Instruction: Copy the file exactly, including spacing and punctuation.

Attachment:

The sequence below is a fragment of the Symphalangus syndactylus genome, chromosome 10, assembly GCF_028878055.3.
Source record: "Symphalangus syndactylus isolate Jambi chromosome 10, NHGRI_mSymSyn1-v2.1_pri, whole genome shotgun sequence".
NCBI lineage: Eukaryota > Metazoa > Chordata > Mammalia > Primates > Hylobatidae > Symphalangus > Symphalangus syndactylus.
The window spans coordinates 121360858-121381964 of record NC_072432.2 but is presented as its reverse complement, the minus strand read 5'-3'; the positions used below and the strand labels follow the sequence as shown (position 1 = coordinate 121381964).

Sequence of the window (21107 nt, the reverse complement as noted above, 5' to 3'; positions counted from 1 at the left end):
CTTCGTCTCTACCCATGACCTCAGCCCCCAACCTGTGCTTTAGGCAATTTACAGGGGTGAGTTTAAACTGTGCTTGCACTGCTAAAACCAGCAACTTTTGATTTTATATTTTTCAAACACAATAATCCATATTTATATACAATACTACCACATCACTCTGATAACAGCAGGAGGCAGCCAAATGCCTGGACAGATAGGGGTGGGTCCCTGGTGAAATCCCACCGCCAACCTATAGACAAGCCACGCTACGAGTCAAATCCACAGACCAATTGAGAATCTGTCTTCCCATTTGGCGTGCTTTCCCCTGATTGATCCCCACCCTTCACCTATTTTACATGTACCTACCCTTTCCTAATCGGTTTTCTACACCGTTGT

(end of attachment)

The sequence below is a fragment of the Symphalangus syndactylus genome, chromosome 10, assembly GCF_028878055.3.
Source record: "Symphalangus syndactylus isolate Jambi chromosome 10, NHGRI_mSymSyn1-v2.1_pri, whole genome shotgun sequence".
NCBI lineage: Eukaryota > Metazoa > Chordata > Mammalia > Primates > Hylobatidae > Symphalangus > Symphalangus syndactylus.
The window spans coordinates 121360858-121381964 of record NC_072432.2 but is presented as its reverse complement, the minus strand read 5'-3'; the positions used below and the strand labels follow the sequence as shown (position 1 = coordinate 121381964).

Sequence of the window (21107 nt, the reverse complement as noted above, 5' to 3'; positions counted from 1 at the left end):
CTTCGTCTCTACCCATGACCTCAGCCCCCAACCTGTGCTTTAGGCAATTTACAGGGGTGAGTTTAAACTGTGCTTGCACTGCTAAAACCAGCAACTTTTGATTTTATATTTTTCAAACACAATAATCCATATTTATATACAATACTACCACATCACTCTGATAACAGCAGGAGGCAGCCAAATGCCTGGACAGATAGGGGTGGGTCCCTGGTGAAATCCCACCGCCAACCTATAGACAAGCCACGCTACGAGTCAAATCCACAGACCAATTGAGAATCTGTCTTCCCATTTGGCGTGCTTTCCCCTGATTGATCCCCACCCTTCACCTATTTTACATGTACCTACCCTTTCCTAATCGGTTTTCTACACCGTTGT